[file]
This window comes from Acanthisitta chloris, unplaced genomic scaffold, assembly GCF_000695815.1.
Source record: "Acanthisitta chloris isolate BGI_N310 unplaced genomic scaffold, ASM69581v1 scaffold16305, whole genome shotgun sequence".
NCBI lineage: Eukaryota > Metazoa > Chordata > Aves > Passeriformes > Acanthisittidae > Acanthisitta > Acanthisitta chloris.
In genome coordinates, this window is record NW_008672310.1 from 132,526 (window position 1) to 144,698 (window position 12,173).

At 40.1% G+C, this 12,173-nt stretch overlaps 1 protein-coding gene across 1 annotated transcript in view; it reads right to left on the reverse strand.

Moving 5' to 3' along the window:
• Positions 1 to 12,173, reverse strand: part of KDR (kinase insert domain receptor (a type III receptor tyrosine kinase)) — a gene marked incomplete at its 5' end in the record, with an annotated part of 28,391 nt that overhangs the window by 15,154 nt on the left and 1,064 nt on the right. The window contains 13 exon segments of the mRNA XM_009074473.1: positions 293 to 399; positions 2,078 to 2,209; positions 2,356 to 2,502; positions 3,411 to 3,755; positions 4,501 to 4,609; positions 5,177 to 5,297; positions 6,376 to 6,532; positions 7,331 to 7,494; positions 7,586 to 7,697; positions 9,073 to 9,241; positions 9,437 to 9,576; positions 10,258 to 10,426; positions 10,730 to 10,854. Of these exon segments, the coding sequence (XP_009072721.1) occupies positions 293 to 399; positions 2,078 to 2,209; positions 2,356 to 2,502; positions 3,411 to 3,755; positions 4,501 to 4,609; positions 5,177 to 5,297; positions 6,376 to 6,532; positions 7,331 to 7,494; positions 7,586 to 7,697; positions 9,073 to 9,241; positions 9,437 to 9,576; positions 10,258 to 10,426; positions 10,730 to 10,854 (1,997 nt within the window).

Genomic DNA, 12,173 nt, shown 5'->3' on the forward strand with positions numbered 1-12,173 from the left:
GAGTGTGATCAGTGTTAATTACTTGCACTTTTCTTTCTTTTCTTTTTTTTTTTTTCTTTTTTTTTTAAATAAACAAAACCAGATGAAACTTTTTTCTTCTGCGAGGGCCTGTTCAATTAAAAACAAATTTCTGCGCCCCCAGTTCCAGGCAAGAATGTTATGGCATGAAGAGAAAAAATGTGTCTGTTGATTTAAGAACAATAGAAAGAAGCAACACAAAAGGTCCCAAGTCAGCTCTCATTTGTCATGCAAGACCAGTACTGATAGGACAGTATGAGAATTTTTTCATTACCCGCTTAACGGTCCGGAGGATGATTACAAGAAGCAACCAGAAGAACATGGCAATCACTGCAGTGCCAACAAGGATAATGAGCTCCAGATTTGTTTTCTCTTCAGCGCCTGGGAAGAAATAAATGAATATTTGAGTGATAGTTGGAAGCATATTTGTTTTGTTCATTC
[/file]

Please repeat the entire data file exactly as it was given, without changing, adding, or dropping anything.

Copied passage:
This window comes from Acanthisitta chloris, unplaced genomic scaffold, assembly GCF_000695815.1.
Source record: "Acanthisitta chloris isolate BGI_N310 unplaced genomic scaffold, ASM69581v1 scaffold16305, whole genome shotgun sequence".
NCBI lineage: Eukaryota > Metazoa > Chordata > Aves > Passeriformes > Acanthisittidae > Acanthisitta > Acanthisitta chloris.
In genome coordinates, this window is record NW_008672310.1 from 132,526 (window position 1) to 144,698 (window position 12,173).

At 40.1% G+C, this 12,173-nt stretch overlaps 1 protein-coding gene across 1 annotated transcript in view; it reads right to left on the reverse strand.

Moving 5' to 3' along the window:
• Positions 1 to 12,173, reverse strand: part of KDR (kinase insert domain receptor (a type III receptor tyrosine kinase)) — a gene marked incomplete at its 5' end in the record, with an annotated part of 28,391 nt that overhangs the window by 15,154 nt on the left and 1,064 nt on the right. The window contains 13 exon segments of the mRNA XM_009074473.1: positions 293 to 399; positions 2,078 to 2,209; positions 2,356 to 2,502; positions 3,411 to 3,755; positions 4,501 to 4,609; positions 5,177 to 5,297; positions 6,376 to 6,532; positions 7,331 to 7,494; positions 7,586 to 7,697; positions 9,073 to 9,241; positions 9,437 to 9,576; positions 10,258 to 10,426; positions 10,730 to 10,854. Of these exon segments, the coding sequence (XP_009072721.1) occupies positions 293 to 399; positions 2,078 to 2,209; positions 2,356 to 2,502; positions 3,411 to 3,755; positions 4,501 to 4,609; positions 5,177 to 5,297; positions 6,376 to 6,532; positions 7,331 to 7,494; positions 7,586 to 7,697; positions 9,073 to 9,241; positions 9,437 to 9,576; positions 10,258 to 10,426; positions 10,730 to 10,854 (1,997 nt within the window).

Genomic DNA, 12,173 nt, shown 5'->3' on the forward strand with positions numbered 1-12,173 from the left:
GAGTGTGATCAGTGTTAATTACTTGCACTTTTCTTTCTTTTCTTTTTTTTTTTTTCTTTTTTTTTTAAATAAACAAAACCAGATGAAACTTTTTTCTTCTGCGAGGGCCTGTTCAATTAAAAACAAATTTCTGCGCCCCCAGTTCCAGGCAAGAATGTTATGGCATGAAGAGAAAAAATGTGTCTGTTGATTTAAGAACAATAGAAAGAAGCAACACAAAAGGTCCCAAGTCAGCTCTCATTTGTCATGCAAGACCAGTACTGATAGGACAGTATGAGAATTTTTTCATTACCCGCTTAACGGTCCGGAGGATGATTACAAGAAGCAACCAGAAGAACATGGCAATCACTGCAGTGCCAACAAGGATAATGAGCTCCAGATTTGTTTTCTCTTCAGCGCCTGGGAAGAAATAAATGAATATTTGAGTGATAGTTGGAAGCATATTTGTTTTGTTCATTC